It is difficult to overestimate the activity of provincial governmental institutions in the Russian Empire of the latter half of the 19th century and the beginning of the 20th century since they were connected to several spheres of life in the province. At the same time, the answer to the question of how they operated and what they specifically did is closely associated with the question of who those officials and employees were who served in those administrative agencies and implemented laws and ordinances from the central government. Thanks to research papers that have already been published, it can be recognised that both numerically and in terms of its quality, the staff of the administrative agencies of the Province of Estonia could not remain unaffected by the social processes that took place at the local and empire-wide levels. At the same time, no study specifically concerning the personnel of administrative agencies in the Baltic provinces of the Russian Empire has been published yet in Estonia. The focus of this article is not the province’s officialdom as such and its social composition but rather the sources used for studying officialdom and the possibilities for using those sources.
There are quite a number of sources concerning the social composition of officialdom in the latter half of the 19th century and at the beginning of the 20th century, yet even nowadays, the greater portion of researchers are unaware of many of these sources, and similarly, their research potential remains undetermined. One of those sources is the service records and personal files of officials and employees. These records are found in large numbers in the archival collection of Estonia’s provincial government, and their research potential requires separate research.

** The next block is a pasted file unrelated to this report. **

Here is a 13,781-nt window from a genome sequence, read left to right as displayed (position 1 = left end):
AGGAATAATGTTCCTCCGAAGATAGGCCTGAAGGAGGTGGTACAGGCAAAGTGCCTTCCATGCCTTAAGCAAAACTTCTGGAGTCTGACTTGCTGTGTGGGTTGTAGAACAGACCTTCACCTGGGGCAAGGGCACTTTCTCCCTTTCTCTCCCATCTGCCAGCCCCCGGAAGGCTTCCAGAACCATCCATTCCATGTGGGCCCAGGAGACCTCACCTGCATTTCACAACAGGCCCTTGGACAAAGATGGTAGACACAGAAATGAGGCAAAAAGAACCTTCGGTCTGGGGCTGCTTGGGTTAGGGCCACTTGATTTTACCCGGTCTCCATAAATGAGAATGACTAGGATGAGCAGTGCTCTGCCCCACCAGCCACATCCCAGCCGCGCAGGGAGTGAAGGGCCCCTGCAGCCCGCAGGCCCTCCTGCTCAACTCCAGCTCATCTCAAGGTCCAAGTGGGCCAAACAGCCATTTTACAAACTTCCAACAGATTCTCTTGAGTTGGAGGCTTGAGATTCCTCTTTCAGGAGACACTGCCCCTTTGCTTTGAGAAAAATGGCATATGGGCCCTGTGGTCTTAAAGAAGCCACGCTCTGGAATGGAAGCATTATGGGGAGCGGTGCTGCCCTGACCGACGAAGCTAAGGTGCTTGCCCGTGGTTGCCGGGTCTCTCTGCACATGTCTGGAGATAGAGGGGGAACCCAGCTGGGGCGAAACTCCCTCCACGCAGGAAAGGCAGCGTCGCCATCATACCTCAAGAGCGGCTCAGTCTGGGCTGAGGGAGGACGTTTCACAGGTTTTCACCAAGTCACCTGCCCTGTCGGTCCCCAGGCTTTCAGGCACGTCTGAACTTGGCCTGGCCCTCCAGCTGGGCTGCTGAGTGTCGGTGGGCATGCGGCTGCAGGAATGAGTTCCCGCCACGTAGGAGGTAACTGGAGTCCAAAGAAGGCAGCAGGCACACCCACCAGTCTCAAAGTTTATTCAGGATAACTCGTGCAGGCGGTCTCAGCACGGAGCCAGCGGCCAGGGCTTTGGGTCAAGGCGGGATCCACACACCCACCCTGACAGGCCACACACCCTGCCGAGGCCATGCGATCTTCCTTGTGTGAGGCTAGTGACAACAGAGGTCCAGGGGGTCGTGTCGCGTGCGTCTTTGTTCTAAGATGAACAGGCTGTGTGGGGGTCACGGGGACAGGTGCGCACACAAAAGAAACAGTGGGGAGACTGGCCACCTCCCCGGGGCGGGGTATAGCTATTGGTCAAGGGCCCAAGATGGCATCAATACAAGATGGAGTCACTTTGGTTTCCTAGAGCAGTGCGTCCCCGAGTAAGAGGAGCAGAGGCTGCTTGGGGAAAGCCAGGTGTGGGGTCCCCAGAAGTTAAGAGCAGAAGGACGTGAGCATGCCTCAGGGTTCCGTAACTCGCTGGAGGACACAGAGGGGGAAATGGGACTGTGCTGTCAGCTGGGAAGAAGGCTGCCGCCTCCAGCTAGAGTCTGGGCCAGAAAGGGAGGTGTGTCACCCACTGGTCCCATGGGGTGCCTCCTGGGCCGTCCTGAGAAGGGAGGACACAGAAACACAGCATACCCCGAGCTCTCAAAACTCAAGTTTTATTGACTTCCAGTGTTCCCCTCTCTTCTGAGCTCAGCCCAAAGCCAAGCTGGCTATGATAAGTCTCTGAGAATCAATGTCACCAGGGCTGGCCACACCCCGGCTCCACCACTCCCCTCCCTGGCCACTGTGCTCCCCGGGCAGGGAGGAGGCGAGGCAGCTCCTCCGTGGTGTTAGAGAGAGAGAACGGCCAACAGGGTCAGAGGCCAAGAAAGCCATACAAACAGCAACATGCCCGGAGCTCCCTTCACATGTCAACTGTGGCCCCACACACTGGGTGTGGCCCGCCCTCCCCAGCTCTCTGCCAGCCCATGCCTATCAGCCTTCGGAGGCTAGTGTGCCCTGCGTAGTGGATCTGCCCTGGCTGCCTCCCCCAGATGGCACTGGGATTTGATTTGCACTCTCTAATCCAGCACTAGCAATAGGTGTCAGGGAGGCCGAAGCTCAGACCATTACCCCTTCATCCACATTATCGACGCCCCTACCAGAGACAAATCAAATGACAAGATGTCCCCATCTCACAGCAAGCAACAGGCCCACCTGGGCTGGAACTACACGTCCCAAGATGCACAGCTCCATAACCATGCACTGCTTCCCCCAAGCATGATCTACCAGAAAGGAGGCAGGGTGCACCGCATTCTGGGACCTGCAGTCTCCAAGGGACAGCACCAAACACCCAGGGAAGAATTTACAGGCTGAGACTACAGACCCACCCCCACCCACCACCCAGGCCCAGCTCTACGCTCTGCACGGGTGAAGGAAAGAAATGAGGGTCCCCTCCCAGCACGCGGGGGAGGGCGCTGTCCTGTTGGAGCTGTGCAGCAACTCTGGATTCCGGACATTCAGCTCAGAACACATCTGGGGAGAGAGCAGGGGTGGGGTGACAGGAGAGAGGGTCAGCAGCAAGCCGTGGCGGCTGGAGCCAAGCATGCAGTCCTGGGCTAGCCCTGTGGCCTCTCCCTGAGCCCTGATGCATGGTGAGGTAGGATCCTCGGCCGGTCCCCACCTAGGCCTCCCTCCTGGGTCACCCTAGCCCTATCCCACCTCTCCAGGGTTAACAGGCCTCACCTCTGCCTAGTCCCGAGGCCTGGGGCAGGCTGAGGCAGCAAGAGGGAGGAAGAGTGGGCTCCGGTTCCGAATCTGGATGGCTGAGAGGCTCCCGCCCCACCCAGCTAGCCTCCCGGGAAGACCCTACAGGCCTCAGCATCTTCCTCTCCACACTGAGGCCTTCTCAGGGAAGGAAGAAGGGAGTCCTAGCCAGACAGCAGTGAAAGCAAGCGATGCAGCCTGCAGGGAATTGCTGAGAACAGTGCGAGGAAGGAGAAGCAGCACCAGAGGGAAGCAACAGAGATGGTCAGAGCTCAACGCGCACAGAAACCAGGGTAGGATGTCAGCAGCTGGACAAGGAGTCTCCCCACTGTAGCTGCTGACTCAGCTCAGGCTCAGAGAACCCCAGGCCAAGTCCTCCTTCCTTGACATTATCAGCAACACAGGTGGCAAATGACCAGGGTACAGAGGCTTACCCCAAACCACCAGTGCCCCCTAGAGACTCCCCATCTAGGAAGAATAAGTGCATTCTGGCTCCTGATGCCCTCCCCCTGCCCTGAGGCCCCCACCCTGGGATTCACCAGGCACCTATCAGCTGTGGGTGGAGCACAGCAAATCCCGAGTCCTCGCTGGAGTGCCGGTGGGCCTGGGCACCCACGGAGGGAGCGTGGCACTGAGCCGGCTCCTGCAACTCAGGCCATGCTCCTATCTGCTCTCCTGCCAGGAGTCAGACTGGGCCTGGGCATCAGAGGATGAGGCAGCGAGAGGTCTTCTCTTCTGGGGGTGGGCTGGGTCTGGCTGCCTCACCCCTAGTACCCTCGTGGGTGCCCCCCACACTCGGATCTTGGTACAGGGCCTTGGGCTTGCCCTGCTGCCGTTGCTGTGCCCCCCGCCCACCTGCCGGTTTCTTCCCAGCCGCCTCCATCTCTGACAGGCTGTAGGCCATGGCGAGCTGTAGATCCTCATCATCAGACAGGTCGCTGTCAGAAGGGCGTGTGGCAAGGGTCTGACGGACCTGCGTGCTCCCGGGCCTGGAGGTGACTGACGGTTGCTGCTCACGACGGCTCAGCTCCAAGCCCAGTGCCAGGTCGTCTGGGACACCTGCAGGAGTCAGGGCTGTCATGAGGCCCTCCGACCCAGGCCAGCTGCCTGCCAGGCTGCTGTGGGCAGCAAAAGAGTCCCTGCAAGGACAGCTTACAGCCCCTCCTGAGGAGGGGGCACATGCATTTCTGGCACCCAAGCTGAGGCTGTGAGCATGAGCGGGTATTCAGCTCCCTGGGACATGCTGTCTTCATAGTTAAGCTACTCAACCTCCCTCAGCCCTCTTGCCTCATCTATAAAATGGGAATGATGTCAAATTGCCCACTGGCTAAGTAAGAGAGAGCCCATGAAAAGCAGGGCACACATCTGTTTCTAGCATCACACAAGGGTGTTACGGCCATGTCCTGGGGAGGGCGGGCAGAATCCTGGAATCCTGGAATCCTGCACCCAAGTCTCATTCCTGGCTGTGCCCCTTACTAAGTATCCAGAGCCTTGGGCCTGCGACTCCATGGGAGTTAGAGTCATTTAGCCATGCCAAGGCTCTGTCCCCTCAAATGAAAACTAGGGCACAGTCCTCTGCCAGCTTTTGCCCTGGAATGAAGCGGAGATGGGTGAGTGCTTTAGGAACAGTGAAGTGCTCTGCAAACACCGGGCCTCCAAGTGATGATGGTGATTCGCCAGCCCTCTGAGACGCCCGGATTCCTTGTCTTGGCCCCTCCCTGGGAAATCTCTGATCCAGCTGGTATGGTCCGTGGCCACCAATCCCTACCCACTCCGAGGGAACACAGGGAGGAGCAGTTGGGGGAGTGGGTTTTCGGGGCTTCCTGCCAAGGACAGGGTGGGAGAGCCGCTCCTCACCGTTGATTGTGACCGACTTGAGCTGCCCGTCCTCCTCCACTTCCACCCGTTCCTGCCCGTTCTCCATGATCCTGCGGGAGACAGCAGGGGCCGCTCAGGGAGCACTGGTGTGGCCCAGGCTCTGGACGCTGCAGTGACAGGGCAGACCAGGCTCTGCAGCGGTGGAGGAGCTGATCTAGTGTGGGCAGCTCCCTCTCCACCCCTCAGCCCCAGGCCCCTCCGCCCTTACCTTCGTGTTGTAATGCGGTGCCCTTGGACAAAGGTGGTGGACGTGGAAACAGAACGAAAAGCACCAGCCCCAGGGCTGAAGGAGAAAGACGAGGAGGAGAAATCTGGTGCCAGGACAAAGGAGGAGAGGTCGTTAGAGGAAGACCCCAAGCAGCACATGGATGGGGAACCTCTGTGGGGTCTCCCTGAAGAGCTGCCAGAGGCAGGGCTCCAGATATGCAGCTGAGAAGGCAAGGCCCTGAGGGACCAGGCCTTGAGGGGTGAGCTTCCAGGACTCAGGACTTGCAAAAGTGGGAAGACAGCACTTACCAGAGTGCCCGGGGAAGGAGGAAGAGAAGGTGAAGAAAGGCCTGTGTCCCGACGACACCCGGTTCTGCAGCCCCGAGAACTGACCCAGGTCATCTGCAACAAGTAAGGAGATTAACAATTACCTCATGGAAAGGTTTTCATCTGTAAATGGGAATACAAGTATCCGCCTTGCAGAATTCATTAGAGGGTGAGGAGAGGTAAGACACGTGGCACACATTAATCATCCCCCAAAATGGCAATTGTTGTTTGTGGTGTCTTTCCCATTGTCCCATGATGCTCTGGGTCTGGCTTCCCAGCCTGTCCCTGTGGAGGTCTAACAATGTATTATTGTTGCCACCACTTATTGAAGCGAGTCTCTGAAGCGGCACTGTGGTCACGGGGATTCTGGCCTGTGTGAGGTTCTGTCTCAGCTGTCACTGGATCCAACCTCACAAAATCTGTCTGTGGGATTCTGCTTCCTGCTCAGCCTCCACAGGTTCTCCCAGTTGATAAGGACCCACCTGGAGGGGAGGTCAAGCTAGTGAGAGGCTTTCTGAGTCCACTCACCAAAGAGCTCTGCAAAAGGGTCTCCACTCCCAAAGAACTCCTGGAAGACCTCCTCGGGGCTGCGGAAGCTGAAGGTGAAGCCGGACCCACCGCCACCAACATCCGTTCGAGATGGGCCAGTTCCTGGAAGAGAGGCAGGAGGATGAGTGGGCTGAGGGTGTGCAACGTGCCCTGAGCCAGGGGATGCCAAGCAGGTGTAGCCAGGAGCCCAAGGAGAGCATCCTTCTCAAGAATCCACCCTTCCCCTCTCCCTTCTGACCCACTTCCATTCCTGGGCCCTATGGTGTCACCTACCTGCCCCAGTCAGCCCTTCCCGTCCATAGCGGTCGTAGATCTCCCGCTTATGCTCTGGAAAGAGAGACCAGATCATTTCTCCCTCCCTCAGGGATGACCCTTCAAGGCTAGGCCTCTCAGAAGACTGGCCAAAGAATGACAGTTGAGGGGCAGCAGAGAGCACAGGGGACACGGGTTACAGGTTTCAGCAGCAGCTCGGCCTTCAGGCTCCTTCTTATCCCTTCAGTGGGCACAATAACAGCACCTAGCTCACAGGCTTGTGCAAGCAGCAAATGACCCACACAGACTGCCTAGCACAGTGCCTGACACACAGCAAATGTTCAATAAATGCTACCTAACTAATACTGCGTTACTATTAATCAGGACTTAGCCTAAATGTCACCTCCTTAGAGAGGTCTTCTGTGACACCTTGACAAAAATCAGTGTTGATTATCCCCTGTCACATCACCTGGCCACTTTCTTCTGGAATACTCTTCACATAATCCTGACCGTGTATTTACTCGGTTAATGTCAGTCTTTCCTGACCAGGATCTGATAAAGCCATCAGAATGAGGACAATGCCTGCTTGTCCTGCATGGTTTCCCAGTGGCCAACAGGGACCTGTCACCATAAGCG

The service record (formuljarnõj or poslužnoj spisok in Russian) is a legally prescribed document that established the personal data of an official and his service career. Keeping service records was a general mandatory requirement, thus it was the form in which records were kept of all officialdom and it existed from 1764 to 1917. The research material for this article is from the collection of service records deposited in the archival collection of Estonia’s provincial government. This is one of the largest collections of service records of administrative agencies that operated in Estonian territory. It is possible to use this collection to study social changes that took place in the composition of officialdom in governmental institutions over longer periods of time.
The objective of this article is to introduce to the reader the service record as a source that is interesting from the standpoint of source research and which has great research potential.
To this end, the use of the service record document is explored starting with the normative legislation regulating its content, its structure until service records were deposited in the archival collections of administrative agencies, as well as the attributes of the service record as a source of information on the masses. The possibility of researchers using this category of source is considered in studying the personnel of the provincial government and other administrative agencies from the era of the Russian Empire. Service records are among the best types of record documentation in terms of their completeness and reliability, and they have a high degree of representativeness. The form of this document meant for keeping records of all officialdom makes it possible to compile databases based on data from these forms. This in turn makes it possible to conduct both qualitative and quantitative analysis, and to do so for a particular year or period in terms of the entire administration, particular administrative agencies, subunits or a specific group of employees. This all contributes to improved research of the personnel and functioning of Russia’s prerevolutionary state administrative agencies, and a better understanding of the effect of the quality of personnel on the work of the province’s administration and the productivity of governmental policy. Considering the current trend in research and the intrinsic potential of service records, they may become a prospective source for researching social-political processes in the latter period of the Russian Empire at both the micro and macro levels.